Nebraska averaged below normal temperatures and below normal precipitation during December 2013.
NOTE: There are two maps following the NOAA/NCDC summary.
- U.S. Climate Highlights — December
- 2013The average contiguous U.S. temperature for December was 30.9°F, 2.0°F below the 20th century average. This was the 21st coldest December on record for the nation and the coldest since 2009.
- Below-average temperatures were widespread across the West, the Plains States, and the Upper Midwest. Minnesota had its eighth coldest December on record with an average temperature of 5.8°F, 8.8°F below average. North Dakota tied its 9th coldest December with an average temperature of 4.5°F, 8.4°F below average.
- Above-average temperatures were observed across parts of the Southeast and Mid-Atlantic. Florida had its sixth warmest December with a statewide average temperature of 64.6°F, 5.0°F above average.
- The national precipitation total during December was 2.17 inches, 0.06 inch below the 20th century average, ranking near the median value in the 119-year period of record.
- Above-average precipitation was observed in the Northern Plains and Rockies, the Southeast, the Mid-Atlantic and the Midwest. Alabama, Georgia, North Dakota, Ohio, Virginia, and West Virginia, each had December precipitation totals that ranked among the ten wettest on record.
- Below-average precipitation was observed in the Central Plains and the West Coast. California had its second driest December on record, punctuating the driest calendar year on record for the state. Oregon had its third driest December, while Washington had its sixth driest.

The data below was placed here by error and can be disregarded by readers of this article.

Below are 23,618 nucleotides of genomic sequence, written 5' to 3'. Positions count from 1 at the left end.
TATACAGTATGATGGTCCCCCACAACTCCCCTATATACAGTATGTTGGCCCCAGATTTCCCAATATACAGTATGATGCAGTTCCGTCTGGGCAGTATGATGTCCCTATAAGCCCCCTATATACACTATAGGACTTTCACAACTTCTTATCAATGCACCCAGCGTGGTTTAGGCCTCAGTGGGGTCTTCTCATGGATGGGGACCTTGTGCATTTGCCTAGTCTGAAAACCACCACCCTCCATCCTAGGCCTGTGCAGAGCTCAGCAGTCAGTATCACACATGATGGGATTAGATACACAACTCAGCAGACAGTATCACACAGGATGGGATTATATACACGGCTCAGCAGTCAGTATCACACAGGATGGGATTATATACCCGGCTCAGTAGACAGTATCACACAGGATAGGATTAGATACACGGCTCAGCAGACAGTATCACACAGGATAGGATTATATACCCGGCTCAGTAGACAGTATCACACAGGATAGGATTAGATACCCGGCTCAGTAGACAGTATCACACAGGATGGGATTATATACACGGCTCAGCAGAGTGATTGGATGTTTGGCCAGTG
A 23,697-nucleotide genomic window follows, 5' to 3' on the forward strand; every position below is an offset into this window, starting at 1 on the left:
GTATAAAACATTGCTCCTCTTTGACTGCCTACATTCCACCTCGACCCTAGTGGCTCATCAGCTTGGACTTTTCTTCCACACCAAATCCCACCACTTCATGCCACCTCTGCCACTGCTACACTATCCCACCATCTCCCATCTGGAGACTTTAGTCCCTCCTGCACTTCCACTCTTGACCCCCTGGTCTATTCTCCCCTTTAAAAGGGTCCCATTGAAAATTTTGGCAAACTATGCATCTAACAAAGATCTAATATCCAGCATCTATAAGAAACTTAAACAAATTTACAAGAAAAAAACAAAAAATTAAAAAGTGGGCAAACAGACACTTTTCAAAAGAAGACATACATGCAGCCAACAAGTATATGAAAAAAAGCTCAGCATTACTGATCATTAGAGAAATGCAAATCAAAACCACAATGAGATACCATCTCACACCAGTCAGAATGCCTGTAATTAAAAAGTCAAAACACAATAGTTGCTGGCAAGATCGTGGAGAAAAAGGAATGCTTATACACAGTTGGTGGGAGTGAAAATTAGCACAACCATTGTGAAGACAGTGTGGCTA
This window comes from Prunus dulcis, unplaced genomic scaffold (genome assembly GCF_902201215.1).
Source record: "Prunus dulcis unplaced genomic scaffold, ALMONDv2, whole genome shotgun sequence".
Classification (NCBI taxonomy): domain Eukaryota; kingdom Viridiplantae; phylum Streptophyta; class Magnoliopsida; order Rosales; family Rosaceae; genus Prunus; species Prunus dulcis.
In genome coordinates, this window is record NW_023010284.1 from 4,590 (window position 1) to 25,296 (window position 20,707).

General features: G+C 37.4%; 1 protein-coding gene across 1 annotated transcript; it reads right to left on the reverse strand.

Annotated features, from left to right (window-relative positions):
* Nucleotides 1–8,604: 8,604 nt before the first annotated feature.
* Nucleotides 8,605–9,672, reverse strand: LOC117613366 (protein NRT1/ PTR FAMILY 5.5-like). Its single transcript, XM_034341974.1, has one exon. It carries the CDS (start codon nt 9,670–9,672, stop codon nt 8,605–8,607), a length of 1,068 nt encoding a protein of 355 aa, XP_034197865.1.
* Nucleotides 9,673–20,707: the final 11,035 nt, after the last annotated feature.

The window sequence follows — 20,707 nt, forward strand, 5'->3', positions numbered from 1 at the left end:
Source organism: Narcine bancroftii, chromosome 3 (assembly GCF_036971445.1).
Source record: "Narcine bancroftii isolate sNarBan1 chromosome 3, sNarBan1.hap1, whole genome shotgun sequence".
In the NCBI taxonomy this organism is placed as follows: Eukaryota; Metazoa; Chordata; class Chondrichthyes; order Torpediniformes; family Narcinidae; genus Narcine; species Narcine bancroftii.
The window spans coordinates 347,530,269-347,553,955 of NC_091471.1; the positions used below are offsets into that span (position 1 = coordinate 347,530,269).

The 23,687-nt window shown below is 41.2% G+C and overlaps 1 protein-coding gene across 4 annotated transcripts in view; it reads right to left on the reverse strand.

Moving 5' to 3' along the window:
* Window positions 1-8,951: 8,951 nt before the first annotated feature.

- According to the December 31st U.S. Drought Monitor report, the national drought footprint changed little during the month with drought conditions impacting approximately 31.0 percent of the contiguous United States. Abnormally dry conditions expanded in the Northwest, and improved across the Southeast.
- Several snow storms impacted the Intermountain West, Northern Plains, Midwest and Northeast during December. According to the Rutgers Global Snow Lab, the December snow cover extent for the contiguous U.S. was 1.5 million square miles, which was 317,000 square miles above the 1981-2010 average. This ranked as the eighth largest December snow cover extent on record, and the largest since December 2009.
- Based on NOAA's Residential Energy Demand Temperature Index (REDTI), the contiguous U.S. temperature-related energy demand during December was 15 percent above average and the 41st highest in the 1895-2013 period of record.